Man swerved car into path of lorry on A17, inquest hears
PUBLISHED: 12:14 26 June 2020 | UPDATED: 14:44 26 June 2020
A man in his 30s died after the car he was driving collided with an HGV, giving the lorry driver no time to avoid the crash, an inquest has heard.
Steven Botten, 30, from Tydd St Mary, died on the A17 at Terrington St Clement on December 30 last year.
At an inquest into his death, held at Norfolk Coroner’s Court on Friday, June 26, Jacqueline Lake, senior coroner for Norfolk, read evidence from Mr Botten’s former partner Laura Botten, Nicholas Backshall the driver of the HGV and a forensic collision investigation report.
The court heard how Mr Botten and his wife had separated in October 2019, but had kept in regular contact.
Ms Botten described Mr Botten as a likeable person, and said he “never took anything too seriously but unfortunately did not share or discuss his feelings”.
Ms Botten said she first became concerned about Mr Botten’s mental health in late November when he made a comment about not wanting to live.
The court heard how over the course of December and on the day of his death, Mr Botten sent Ms Botten further messages indicating he may attempt to end his life.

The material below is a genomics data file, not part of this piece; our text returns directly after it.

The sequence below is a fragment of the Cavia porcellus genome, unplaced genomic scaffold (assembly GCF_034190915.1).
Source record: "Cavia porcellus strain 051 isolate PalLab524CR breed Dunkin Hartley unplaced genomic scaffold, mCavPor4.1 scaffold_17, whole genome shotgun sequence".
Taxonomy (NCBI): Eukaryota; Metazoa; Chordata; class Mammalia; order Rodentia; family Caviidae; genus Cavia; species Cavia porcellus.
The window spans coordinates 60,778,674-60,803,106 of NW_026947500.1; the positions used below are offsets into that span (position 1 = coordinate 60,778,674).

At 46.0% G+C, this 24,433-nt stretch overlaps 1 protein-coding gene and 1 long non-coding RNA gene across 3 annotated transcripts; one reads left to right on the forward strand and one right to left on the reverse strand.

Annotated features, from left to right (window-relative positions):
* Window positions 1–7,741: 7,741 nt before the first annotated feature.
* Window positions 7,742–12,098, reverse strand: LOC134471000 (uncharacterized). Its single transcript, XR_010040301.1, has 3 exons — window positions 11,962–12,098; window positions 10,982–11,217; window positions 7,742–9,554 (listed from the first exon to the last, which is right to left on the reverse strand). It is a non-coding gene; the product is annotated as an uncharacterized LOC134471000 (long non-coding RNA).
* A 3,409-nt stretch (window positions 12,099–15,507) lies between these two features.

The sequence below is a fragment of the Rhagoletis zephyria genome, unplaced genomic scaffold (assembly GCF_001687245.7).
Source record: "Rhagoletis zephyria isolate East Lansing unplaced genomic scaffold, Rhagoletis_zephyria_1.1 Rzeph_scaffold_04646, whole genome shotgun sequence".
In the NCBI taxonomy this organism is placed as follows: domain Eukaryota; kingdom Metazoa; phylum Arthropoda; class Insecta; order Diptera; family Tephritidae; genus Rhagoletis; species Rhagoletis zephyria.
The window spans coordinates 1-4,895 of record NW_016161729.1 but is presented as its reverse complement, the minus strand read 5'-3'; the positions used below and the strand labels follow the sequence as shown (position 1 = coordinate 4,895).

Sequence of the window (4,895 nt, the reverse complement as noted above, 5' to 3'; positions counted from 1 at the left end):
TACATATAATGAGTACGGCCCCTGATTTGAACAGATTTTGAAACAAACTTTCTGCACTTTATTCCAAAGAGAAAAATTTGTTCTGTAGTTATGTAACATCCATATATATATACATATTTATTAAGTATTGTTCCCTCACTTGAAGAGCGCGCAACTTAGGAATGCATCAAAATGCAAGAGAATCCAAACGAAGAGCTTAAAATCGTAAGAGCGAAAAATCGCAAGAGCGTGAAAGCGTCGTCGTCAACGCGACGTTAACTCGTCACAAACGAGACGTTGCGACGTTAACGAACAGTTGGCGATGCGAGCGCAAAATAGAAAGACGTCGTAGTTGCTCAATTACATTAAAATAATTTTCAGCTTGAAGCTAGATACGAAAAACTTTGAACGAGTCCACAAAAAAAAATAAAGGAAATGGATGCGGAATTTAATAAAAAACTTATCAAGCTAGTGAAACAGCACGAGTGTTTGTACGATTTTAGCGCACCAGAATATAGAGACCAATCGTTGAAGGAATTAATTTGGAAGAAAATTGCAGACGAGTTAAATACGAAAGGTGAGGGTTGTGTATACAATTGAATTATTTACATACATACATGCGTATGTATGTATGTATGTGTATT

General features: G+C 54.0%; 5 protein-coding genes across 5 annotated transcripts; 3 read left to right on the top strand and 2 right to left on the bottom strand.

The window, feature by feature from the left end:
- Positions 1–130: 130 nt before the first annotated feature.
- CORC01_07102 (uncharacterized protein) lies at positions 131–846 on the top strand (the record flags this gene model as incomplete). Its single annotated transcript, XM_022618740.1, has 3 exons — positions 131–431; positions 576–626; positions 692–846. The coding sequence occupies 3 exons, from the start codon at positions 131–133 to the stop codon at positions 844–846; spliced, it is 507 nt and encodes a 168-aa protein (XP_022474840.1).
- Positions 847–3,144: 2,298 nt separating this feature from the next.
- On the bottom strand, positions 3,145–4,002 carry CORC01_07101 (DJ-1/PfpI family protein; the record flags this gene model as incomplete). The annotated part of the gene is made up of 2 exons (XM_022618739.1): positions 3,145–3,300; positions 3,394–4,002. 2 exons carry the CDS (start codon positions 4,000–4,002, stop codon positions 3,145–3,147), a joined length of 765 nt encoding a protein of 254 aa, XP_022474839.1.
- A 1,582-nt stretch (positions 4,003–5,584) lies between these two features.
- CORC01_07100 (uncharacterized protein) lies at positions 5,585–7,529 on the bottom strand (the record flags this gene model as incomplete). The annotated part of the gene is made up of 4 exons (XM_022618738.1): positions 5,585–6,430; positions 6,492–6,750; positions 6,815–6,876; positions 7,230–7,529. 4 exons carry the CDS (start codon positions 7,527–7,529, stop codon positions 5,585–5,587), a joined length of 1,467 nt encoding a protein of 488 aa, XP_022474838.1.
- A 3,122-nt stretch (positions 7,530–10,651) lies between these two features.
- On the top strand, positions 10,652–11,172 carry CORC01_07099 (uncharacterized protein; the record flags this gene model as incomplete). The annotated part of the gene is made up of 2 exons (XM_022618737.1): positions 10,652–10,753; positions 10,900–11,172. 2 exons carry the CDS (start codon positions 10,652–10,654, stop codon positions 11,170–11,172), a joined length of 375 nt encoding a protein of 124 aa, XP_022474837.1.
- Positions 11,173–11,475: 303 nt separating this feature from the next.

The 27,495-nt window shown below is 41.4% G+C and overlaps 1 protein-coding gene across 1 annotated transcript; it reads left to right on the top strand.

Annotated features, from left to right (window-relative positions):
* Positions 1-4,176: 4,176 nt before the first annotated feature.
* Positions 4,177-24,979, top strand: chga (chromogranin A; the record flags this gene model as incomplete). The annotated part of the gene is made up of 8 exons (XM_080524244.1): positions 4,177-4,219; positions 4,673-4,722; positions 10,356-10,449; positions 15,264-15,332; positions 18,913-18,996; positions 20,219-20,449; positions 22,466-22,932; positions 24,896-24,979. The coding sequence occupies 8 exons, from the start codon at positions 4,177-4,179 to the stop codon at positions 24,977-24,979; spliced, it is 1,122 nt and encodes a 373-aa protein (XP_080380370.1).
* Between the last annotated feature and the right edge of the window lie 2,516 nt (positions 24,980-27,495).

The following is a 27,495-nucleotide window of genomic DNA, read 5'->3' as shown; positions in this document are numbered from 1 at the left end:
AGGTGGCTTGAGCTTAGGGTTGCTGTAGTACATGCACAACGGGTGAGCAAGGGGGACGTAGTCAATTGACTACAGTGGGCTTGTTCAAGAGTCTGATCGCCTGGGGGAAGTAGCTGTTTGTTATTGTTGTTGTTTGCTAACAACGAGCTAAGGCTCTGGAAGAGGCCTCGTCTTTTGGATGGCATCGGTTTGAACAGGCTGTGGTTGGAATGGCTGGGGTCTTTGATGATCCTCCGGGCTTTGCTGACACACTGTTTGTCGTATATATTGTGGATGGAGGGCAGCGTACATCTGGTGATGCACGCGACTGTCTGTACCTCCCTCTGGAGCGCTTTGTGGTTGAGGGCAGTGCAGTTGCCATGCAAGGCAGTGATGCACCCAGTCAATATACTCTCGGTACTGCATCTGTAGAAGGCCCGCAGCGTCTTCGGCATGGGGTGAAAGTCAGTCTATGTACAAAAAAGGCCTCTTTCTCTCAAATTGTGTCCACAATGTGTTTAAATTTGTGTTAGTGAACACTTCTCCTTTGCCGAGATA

Ms Botten said: “Steven is greatly missed. He was a good and well-liked person, but he struggled to cope with his emotions. Our sincere best wishes and apologies go out to everyone who was involved, assisted at the scene and has been impacted as a result of this tragedy.”
Mr Backshall told the court how on December 30, he had been driving home along the A17 at about 7.30pm, when his vehicle collided with Mr Botten’s Ford Focus and left the road.
He said: “I do not believe I had any time to brake and there was nothing I could do.”
A forensic collision investigation report carried out by PC James Hutchins found no fault with either Mr Botten’s or Mr Backshall’s vehicle.
Both drivers also tested negative for alcohol or drugs.
Closing the inquest, Ms Lake gave a conclusion of suicide. She said she believed there had been no opportunity for Mr Backshall to avoid the collision.
Following the inquest, Arlette Labiche, Mr Botten’s aunt, said: “Steven was loved and will be greatly missed by his family and friends. He had always been known by family and friends to have a carefree and friendly nature.”
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